According to America reviewer Allan Figueroa Deck, Poole produces a "lucid and readable history of the first three centuries of Guadalupan devotion." Using documents of the time, Poole concludes, as Deck noted, that "there is no objective historical basis for the story of the Guadalupan apparitions." For Deck, Poole is an "accomplished historian of colonial Mexico," and this work is "admirable." Likewise, Ernest S. Sweeney, reviewing Our Lady of Guadalupe in Theological Studies, called the book a "systematic inquiry by an established historian of colonial Mexico." Sweeney further commented that Poole is "sure-footed in his journey through the archival and secondary material" and "fearless, objective, and balanced in his search of the truth." However, Sweeney went on to note that while Poole "makes a compelling case for his interpretation of the Guadalupe phenomenon," it is unlikely that his work will "shake the foundations of popular religion." And Susan Deans-Smith, writing in Latin American Research Review, found that "Poole's carefully crafted discussion … provides considerable insight into the broader cultural and political contexts and contingencies in which the cult of the Virgin of Guadalupe was constructed."

Poole expands on the history of Guadalupe with his translation and editing, along with James Lockhart and Lisa Sousa, of The Story of Guadalupe: Luis Laso de la Vega's Huei tlamahuicoltica of 1649. Father Luis Laso de la Vega wrote, according to Sonya Lipsett-Rivera in Canadian Journal of History, "one of the most influential accounts of the Guadalupe legend in Nahuatl." That the account was written in one of the indigenous languages of Central America has made it virtually inaccessible to the wide range of scholars who do not read Nahuatl. Thus Poole's and his colleagues' translation, with both languages side-by-side, is a valuable research tool in itself. Additionally, according to Lipsett-Rivera, the translation also "provides an erudite examination of Nahuatl text as well as an essay of great use for the growing group of Nahuatl scholars." The same reviewer concluded, "The editors of this volume have done a fine job in making an important document more widely available and in providing both specialists and nonspecialists with an easily accessible introduction to the study of a Nahuatl text." For Caterina Pizzigoni, writing in the Journal of American Studies, the book provides not only an "original analysis that has generated discussion and controversy," but also "proves to be a tool of great utility for advanced students to learn about formal and elevated Nahuatl."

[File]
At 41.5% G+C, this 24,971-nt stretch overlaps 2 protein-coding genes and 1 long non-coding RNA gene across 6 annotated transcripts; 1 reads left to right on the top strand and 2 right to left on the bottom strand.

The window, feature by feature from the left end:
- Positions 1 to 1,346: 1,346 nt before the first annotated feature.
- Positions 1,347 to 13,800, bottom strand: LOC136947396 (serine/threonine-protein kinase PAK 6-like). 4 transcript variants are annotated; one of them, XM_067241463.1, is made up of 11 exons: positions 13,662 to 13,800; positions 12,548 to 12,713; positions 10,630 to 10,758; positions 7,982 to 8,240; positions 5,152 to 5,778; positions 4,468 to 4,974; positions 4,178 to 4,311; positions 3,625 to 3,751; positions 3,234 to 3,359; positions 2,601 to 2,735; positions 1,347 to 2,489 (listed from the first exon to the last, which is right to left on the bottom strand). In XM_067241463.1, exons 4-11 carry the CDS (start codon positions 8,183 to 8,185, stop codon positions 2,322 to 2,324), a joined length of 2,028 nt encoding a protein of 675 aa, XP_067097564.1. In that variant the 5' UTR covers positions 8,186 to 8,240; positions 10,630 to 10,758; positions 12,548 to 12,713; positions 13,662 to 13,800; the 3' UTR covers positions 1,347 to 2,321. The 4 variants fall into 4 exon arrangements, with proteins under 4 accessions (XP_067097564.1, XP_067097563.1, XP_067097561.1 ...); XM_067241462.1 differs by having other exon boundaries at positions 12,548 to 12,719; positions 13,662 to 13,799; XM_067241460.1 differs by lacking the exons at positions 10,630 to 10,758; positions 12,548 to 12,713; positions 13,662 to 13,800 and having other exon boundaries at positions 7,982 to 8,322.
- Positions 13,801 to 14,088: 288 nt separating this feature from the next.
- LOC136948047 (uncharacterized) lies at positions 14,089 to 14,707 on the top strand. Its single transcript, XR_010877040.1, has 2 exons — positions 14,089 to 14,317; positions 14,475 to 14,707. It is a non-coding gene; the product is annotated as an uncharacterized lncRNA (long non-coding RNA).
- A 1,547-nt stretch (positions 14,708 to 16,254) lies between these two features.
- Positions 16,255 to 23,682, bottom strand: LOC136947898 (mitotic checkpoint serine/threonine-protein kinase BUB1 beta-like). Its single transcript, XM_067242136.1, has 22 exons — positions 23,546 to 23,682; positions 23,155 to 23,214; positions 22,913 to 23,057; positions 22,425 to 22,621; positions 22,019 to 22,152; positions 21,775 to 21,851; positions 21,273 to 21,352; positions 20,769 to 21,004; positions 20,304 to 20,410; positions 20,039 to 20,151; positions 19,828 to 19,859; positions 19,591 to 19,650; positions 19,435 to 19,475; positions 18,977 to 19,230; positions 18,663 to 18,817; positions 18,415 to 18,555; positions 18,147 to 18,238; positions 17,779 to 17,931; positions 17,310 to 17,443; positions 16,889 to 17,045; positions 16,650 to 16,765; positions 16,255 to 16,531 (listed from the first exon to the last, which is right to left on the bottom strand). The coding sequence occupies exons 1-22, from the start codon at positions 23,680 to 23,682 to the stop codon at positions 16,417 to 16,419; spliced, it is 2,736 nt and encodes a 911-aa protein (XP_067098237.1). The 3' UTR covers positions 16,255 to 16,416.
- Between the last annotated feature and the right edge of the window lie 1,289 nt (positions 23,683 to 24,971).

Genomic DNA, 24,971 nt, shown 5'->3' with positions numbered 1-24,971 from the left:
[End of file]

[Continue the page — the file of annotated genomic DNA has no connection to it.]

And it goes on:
America, September 30, 1995, Allan Figueroa Deck, review of Our Lady of Guadalupe: The Origins and Sources of a Mexican National Symbol, 1531-1797, p. 25.

Canadian Journal of History, April, 2000, Sonya Lipsett-Rivera, review of The Story of Guadalupe: Luis Laso de la Vega's Huei tlamahuicoltica of 1649, p. 192.

Historian, winter, 1993, Edward J. Cashin, review of Christianity Comes to America, 1492-1776, p. 394.

Journal of Ecclesiastical History, October, 1996, Fernando Cervantes, review of Our Lady of Guadalupe, p. 739.

Journal of Latin American Studies, November, 2004, Caterina Pizzigoni, review of The Story of Guadalupe, p. 815.

Latin American Research Review, winter, 1998, Susan Deans-Smith, review of Our Lady of Guadalupe, p. 257.

Publishers Weekly, December 6, 1991, review of Christianity Comes to America, 1492-1776, p. 63.

Theological Studies, June, 1996, Ernest S. Sweeney, review of Our Lady of Guadalupe, p. 382.


Paragon House Web site, http://www.paragonhouse.com/ (February 25, 2005).

University of Oklahoma Press Web site, http://www.oupress.com/ (March 10, 2005).